Tempestuous seas make few bargains. One droplet or two conceal little, but a mass of moiling azure dissolves all clarity: depth becomes a matter of empirical ignorance. Grouped together, that is, individuals demonstrate remarkably less transparency than their singular selves. Oceanic color, movement, direction – these are the compositions of groups but the collective mysteries of any onlooker.
When subdivided, nouns and verbs devise a clarity best modeled by branching trees or careful anthills. To both subject-participant and subject-observer, the clarity of separate parts illuminates understanding (e.g. protecting biodiversity is made possible through protections for specific geographies or species). Beyond an unknown threshold – itself constantly variable – the coalesced pieces engender a collective that is utterly forsaken by transparency. The detriment is neither groupthink nor submissiveness, but simple confusion: how does either subject-participant or subject-observer verify the large and small cogs of the story? A solution might lie in the ocean that gave originally gave rise to this conundrum.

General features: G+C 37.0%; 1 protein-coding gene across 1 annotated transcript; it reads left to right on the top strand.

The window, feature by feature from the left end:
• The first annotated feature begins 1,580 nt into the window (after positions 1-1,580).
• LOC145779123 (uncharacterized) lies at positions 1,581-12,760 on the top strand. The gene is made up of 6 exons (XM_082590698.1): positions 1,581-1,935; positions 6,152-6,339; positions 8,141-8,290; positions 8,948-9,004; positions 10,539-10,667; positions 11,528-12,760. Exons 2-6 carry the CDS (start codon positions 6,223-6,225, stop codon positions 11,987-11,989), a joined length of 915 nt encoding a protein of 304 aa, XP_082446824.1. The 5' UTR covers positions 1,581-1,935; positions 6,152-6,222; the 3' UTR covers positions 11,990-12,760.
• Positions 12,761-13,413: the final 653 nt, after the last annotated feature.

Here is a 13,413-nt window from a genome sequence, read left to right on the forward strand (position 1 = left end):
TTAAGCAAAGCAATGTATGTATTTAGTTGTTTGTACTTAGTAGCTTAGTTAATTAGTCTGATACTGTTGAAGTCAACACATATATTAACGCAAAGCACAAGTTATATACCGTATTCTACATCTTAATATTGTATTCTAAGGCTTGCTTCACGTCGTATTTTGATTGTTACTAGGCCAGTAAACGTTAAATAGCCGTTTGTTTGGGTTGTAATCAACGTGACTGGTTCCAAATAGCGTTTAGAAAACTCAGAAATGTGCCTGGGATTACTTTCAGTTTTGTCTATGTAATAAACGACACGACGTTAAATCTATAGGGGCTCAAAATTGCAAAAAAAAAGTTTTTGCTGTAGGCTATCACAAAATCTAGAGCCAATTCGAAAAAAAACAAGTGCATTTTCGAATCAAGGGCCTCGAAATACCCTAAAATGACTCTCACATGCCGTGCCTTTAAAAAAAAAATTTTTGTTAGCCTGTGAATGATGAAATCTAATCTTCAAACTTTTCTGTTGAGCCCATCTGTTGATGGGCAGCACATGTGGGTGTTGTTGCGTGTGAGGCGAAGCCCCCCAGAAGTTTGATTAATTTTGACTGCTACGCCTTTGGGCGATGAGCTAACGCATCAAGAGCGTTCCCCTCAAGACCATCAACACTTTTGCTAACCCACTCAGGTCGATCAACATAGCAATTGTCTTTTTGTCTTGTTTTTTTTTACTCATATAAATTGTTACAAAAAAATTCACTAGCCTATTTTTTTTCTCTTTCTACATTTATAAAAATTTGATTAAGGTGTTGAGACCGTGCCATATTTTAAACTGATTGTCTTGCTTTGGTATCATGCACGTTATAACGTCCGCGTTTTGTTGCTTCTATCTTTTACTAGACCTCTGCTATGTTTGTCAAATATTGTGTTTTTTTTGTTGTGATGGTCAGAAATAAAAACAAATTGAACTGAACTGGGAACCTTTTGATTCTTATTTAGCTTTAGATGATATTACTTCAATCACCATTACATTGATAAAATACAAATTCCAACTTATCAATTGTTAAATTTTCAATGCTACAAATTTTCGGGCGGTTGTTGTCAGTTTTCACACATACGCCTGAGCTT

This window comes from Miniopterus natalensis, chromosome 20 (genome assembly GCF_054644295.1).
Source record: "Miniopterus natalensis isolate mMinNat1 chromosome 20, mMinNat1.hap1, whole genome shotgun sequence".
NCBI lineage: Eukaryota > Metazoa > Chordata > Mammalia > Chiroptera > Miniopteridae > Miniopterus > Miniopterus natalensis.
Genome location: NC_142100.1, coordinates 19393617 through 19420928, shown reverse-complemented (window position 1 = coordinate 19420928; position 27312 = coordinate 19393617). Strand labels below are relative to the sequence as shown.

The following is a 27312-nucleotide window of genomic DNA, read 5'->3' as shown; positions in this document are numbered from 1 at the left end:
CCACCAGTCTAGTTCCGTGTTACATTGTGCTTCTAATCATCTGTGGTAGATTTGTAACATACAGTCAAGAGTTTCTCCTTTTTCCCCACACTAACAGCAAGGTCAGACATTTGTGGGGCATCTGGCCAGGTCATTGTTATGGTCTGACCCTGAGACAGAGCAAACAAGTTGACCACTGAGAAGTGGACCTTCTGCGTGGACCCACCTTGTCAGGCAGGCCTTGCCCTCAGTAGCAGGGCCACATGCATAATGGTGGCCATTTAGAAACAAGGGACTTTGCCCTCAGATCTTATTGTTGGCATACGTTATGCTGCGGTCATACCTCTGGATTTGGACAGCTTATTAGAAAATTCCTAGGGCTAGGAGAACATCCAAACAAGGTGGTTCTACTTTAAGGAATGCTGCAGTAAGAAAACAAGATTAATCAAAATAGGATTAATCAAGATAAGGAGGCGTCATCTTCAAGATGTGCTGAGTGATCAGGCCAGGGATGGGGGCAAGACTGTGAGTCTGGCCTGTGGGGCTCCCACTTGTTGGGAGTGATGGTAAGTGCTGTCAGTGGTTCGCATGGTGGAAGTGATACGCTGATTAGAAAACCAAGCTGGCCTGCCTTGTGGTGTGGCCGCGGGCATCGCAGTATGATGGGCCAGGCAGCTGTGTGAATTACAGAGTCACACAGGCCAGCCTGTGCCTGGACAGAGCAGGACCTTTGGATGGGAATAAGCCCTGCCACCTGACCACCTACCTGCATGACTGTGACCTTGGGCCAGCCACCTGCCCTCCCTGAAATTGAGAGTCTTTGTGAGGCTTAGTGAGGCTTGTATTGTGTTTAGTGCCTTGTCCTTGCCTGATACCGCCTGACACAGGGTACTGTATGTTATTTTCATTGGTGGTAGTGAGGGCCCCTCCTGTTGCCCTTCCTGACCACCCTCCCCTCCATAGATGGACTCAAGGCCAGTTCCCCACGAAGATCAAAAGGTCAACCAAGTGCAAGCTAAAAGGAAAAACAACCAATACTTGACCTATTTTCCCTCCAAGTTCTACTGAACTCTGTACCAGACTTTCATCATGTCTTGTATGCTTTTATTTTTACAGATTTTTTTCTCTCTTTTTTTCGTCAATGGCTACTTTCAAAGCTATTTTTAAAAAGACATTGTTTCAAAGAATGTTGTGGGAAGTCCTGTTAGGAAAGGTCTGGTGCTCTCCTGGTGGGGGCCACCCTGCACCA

Clear days on the southern spur of the Pt. Reyes peninsula afford sweeping Pacific vistas, the sort that confuse the sea and sky. This western waterscape is more than a mirror, it is an expressionist stroke of white on silver. All finer detail, including advancing boats, is obscured by unapproachable brightness. When the sun is clouded, the status quo changes instantaneously, but until then, forms do not emerge. This is a flattening of the oceanic assemblage; it is opportunity lost. Moreover, the shore-bound onlooker seldom appreciates his or her own disadvantaged status: deprived of a nuanced view, the Pacific appears even more monolithic than its potential. Sensual poverty isolates the individual from the group, that is, without the ability to understand the individuals within the group (distinguish between patches of ocean), interest in the entire group declines. If the sun shifts, however, if the light is just right, then crests and troughs and surfriders and blowholes transform the simple stanza into waterborne microtones. Wait with suspicion, and suddenly, with chance, the individual will be revealed.
[Photo: “Sahara Fisherman”, Reeva Harrison, reevaharrison.com]